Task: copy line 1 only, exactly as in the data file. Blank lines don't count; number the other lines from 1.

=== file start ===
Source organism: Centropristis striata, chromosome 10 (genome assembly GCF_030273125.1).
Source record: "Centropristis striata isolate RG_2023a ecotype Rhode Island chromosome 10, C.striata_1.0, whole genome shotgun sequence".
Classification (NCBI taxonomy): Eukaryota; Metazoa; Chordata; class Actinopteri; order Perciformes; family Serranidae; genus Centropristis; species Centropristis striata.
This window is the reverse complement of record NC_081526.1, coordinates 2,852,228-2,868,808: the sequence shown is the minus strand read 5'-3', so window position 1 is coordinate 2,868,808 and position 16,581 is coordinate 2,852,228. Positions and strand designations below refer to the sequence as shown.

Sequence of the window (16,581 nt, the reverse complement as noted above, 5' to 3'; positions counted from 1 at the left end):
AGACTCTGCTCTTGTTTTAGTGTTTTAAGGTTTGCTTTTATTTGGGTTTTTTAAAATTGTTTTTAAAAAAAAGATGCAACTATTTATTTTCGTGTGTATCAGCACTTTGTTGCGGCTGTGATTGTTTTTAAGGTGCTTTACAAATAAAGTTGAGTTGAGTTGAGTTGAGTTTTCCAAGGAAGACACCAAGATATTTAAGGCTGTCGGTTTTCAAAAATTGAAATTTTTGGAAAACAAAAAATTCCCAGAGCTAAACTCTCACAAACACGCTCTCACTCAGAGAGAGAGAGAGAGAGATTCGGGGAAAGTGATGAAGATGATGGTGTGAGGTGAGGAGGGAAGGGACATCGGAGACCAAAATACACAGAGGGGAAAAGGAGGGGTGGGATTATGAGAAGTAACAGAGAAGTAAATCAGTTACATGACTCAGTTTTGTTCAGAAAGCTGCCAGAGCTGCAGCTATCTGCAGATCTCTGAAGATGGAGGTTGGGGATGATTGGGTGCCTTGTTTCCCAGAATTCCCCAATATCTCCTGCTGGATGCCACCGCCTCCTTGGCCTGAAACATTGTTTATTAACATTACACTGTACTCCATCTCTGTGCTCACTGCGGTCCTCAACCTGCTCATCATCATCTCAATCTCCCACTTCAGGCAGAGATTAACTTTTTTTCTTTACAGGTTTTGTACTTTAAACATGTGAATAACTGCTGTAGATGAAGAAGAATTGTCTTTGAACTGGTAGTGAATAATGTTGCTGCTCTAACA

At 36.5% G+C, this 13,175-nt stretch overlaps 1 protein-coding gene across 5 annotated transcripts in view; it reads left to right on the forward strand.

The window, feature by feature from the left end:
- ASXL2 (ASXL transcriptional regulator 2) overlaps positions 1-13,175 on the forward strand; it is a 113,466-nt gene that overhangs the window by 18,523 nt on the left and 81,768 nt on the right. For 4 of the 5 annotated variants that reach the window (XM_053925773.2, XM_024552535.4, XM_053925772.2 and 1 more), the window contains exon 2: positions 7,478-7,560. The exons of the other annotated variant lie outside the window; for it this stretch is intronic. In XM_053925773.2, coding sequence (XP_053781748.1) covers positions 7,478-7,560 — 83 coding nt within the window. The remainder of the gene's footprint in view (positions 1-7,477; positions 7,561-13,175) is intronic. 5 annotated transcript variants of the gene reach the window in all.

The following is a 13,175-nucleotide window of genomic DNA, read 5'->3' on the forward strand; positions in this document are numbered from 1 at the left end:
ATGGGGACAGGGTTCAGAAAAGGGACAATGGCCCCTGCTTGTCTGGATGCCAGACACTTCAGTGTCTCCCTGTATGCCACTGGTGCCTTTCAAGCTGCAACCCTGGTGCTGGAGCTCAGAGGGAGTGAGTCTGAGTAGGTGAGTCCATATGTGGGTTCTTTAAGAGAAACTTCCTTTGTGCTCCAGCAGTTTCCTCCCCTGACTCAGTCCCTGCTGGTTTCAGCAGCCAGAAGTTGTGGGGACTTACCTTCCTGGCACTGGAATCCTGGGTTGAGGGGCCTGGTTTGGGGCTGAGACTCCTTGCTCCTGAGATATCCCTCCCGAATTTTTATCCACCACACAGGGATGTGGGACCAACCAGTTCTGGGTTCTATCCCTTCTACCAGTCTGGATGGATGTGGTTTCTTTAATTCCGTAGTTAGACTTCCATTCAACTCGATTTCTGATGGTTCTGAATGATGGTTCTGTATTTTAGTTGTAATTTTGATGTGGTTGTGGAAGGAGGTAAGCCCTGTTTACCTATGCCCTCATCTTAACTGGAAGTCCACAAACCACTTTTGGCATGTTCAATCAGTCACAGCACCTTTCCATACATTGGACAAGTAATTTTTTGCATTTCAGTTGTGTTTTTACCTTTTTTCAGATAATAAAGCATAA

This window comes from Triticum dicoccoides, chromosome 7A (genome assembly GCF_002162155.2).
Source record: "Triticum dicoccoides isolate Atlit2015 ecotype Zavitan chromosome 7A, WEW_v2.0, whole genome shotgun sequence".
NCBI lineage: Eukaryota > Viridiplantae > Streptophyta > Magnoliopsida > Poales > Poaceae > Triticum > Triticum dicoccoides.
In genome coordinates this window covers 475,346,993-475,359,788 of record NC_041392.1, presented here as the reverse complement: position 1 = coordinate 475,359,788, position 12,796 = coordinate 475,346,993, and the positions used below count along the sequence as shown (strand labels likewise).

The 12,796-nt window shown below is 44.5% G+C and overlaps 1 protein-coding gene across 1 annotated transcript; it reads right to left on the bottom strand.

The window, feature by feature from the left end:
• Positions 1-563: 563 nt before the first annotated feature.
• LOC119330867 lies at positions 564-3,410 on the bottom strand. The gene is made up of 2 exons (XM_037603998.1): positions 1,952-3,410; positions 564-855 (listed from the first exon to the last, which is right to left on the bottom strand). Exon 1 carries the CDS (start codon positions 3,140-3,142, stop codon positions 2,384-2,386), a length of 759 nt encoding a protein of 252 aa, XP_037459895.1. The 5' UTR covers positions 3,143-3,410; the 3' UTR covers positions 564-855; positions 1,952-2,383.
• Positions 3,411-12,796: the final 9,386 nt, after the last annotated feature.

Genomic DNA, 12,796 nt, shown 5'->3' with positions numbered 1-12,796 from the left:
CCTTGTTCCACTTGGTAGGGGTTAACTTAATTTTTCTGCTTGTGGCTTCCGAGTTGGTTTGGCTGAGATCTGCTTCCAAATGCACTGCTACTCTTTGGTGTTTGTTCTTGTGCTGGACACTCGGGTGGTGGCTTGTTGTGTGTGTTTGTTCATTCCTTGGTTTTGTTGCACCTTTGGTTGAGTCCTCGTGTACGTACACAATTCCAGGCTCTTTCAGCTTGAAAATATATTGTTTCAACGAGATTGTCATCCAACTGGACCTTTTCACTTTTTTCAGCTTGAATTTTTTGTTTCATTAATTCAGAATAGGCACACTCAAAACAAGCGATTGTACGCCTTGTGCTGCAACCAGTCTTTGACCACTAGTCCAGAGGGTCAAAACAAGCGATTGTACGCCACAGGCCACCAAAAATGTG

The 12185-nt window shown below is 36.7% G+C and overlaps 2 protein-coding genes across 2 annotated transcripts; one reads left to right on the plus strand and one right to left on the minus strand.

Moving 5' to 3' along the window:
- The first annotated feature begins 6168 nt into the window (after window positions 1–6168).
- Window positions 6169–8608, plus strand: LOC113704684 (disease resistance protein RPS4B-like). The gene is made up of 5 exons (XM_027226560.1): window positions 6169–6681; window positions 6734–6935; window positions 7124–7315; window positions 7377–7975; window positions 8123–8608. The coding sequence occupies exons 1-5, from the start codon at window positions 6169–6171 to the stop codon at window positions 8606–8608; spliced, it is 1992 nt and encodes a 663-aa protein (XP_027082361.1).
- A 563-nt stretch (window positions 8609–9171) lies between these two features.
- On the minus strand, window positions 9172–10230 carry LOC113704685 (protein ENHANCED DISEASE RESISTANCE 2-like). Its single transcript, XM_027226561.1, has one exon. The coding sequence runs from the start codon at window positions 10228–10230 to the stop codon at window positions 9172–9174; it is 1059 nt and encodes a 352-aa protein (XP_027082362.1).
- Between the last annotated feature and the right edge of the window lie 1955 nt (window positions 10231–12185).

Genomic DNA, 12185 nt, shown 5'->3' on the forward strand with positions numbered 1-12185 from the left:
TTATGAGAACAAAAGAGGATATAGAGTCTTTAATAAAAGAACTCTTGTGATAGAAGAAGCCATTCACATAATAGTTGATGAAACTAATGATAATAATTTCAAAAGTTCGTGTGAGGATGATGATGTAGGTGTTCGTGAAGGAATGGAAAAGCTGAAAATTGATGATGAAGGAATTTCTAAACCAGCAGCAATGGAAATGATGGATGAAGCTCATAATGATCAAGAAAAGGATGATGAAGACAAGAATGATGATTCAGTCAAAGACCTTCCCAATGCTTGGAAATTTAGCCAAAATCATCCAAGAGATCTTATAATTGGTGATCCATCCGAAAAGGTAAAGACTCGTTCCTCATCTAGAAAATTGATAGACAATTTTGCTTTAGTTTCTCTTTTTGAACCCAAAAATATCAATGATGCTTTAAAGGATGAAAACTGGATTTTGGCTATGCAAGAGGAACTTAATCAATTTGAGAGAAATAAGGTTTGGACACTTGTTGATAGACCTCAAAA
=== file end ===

Source organism: Centropristis striata, chromosome 10 (genome assembly GCF_030273125.1).